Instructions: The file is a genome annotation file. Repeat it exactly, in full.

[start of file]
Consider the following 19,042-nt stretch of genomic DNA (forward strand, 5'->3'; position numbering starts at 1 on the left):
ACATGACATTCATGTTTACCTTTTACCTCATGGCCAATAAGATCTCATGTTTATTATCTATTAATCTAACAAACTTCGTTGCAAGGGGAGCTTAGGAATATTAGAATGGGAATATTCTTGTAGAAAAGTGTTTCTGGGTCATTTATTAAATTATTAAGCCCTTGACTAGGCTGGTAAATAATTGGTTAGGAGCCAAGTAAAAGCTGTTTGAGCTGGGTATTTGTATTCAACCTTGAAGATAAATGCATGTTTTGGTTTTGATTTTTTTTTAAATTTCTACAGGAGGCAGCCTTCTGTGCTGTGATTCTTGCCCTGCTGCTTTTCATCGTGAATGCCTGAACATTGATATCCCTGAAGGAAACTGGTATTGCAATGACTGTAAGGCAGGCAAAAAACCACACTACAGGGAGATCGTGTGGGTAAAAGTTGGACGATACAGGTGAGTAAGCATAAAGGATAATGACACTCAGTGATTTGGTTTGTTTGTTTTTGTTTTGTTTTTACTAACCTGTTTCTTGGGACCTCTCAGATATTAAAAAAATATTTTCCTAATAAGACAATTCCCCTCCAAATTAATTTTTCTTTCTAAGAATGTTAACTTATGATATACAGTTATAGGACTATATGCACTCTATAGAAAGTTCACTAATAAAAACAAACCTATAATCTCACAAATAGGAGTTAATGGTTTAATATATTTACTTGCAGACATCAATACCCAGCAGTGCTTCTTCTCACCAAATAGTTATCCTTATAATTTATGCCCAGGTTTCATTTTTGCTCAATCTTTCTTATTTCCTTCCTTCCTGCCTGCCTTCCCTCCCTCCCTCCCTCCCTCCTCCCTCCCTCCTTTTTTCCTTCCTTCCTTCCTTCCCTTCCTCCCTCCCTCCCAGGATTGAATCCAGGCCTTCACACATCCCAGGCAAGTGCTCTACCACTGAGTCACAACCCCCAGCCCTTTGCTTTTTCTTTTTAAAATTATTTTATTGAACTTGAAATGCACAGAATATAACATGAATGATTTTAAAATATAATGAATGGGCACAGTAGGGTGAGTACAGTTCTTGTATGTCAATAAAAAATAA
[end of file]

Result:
Consider the following 19,042-nt stretch of genomic DNA (forward strand, 5'->3'; position numbering starts at 1 on the left):
ACATGACATTCATGTTTACCTTTTACCTCATGGCCAATAAGATCTCATGTTTATTATCTATTAATCTAACAAACTTCGTTGCAAGGGGAGCTTAGGAATATTAGAATGGGAATATTCTTGTAGAAAAGTGTTTCTGGGTCATTTATTAAATTATTAAGCCCTTGACTAGGCTGGTAAATAATTGGTTAGGAGCCAAGTAAAAGCTGTTTGAGCTGGGTATTTGTATTCAACCTTGAAGATAAATGCATGTTTTGGTTTTGATTTTTTTTTAAATTTCTACAGGAGGCAGCCTTCTGTGCTGTGATTCTTGCCCTGCTGCTTTTCATCGTGAATGCCTGAACATTGATATCCCTGAAGGAAACTGGTATTGCAATGACTGTAAGGCAGGCAAAAAACCACACTACAGGGAGATCGTGTGGGTAAAAGTTGGACGATACAGGTGAGTAAGCATAAAGGATAATGACACTCAGTGATTTGGTTTGTTTGTTTTTGTTTTGTTTTTACTAACCTGTTTCTTGGGACCTCTCAGATATTAAAAAAATATTTTCCTAATAAGACAATTCCCCTCCAAATTAATTTTTCTTTCTAAGAATGTTAACTTATGATATACAGTTATAGGACTATATGCACTCTATAGAAAGTTCACTAATAAAAACAAACCTATAATCTCACAAATAGGAGTTAATGGTTTAATATATTTACTTGCAGACATCAATACCCAGCAGTGCTTCTTCTCACCAAATAGTTATCCTTATAATTTATGCCCAGGTTTCATTTTTGCTCAATCTTTCTTATTTCCTTCCTTCCTGCCTGCCTTCCCTCCCTCCCTCCCTCCCTCCTCCCTCCCTCCTTTTTTCCTTCCTTCCTTCCTTCCCTTCCTCCCTCCCTCCCAGGATTGAATCCAGGCCTTCACACATCCCAGGCAAGTGCTCTACCACTGAGTCACAACCCCCAGCCCTTTGCTTTTTCTTTTTAAAATTATTTTATTGAACTTGAAATGCACAGAATATAACATGAATGATTTTAAAATATAATGAATGGGCACAGTAGGGTGAGTACAGTTCTTGTATGTCAATAAAAAATAA